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Science

Paper On Conspiratorial Thinking Invokes Conspiratorial Thinking 371

Posted by Soulskill
from the elvis-lives-on-the-moon-with-hitler dept.
Layzej writes "Last summer a paper investigating the link between conspiratorial thinking and the rejection of climate science provoked a response on blogs skeptical of the scientific consensus that appeared to illustrate the very cognitive processes at the center of the research. This generated data for a new paper titled 'Recursive fury: Conspiracist ideation in the blogosphere in response to research on conspiracist ideation (PDF).' The researchers reviewed the reactions for evidence of conspiratorial thinking, including the presumption of nefarious intent, perception of persecution, the tendency to detect meaning in random events, and the ability to interpret contrary evidence as evidence that the conspiracy is even greater in scope that was originally believed. Some of the hypotheses promoted to dismiss the findings of the original paper ultimately grew in scope to include actors beyond the authors, such as university executives, a media organization, and the Australian government. It is not clear whether the response to this paper will itself provide data for further research, or how far down this recursion could progress. I fear the answer may be 'all the way.'"
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Paper On Conspiratorial Thinking Invokes Conspiratorial Thinking

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  • by Impy the Impiuos Imp (442658) on Wednesday February 06, 2013 @06:50AM (#42806733) Journal

    In the late '60s, it was predicted that ecology, as the study of the environment was then called, would be latched onto by the far left who, being denied more and more detailed economic control, would readily jump on an alternate rationale for control.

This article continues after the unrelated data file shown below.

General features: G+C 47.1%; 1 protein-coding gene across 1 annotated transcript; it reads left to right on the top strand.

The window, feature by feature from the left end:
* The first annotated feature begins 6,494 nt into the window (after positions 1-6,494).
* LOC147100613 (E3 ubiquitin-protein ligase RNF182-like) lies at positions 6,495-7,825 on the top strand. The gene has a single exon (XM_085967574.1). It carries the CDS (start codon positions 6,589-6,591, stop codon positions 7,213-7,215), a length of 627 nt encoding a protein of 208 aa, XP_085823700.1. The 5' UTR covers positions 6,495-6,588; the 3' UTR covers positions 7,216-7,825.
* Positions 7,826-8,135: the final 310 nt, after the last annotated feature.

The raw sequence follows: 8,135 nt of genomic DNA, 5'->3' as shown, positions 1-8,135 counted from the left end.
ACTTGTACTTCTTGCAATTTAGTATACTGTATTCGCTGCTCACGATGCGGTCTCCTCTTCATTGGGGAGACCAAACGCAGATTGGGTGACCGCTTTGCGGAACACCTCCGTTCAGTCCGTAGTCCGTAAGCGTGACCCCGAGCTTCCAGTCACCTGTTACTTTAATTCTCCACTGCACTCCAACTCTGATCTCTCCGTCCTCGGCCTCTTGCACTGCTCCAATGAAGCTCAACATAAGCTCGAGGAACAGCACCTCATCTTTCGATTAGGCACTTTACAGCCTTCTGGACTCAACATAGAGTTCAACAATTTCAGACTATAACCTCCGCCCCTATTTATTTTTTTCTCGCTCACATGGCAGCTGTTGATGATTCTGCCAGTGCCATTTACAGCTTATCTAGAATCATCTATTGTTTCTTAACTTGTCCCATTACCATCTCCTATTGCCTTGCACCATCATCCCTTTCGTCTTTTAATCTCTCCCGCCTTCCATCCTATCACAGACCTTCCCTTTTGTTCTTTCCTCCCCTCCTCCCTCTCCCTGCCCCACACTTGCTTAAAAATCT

Well, look at that. There is a difference between science and what politics wants to use it for, even if the science is accurate.

  • Random Randomization (Score:5, Interesting)

    by some old guy (674482) on Wednesday February 06, 2013 @06:54AM (#42806753)

    Are we to presume, then, from the analytical model in TFA that the LIBOR affair, Watergate, and the 1919 Black Sox scandal are all just paranoid hysteria?

  • by some old guy (674482) on Wednesday February 06, 2013 @07:19AM (#42806833)

    While true that the unbalanced ones will always be off the mark, I worry that too broad a brush will make people unwilling to acknowledge real collusion for fear of being lumped in with the loony lot. Just the sort of thing political and business spinmasters try to foster.

  • by Bill Currie (487) on Wednesday February 06, 2013 @08:20AM (#42807087) Homepage

    I've come to the suspicion that it's not so much lack of understanding of grammar or inability to spell that's at the root of the than/then problem, but rather the inablity to hear/speak the difference. The English sounds represented by "e" and "a" are not very far apart. Many of the people might be conflating the two sounds into one. If this is the case, you can correct them until you're blue in the face and they'll never understand because they can't hear the difference. Proof reading their own work won't help because they won't hear the mistake.

    I started thinking this way for two reasons: too many people saying "I could care less" when they really mean "I couldn't care less" (understandable, that t can be difficult to hear) and having Japanese students think I said "pet" when I said "pat" (I've taught English in Japan).

    However, for this particular case, I've got a slightly different theory, based on my own mistakes: the writer sub-vocalizes while touch-typing and something between tongue, brain and fingers short circuited and instead of N, T was hit. The tongue is in the same place for both sounds, and when touch typing, the index finger on opposite hands is used for both letters (and the movement is rotationally symmetrical). The vast majority of my typos follow a similar pattern (and swapping N and T is very common for me). Heck, I sometimes make the same mistakes with pen and paper!

  • by Bongo (13261) on Wednesday February 06, 2013 @08:22AM (#42807097)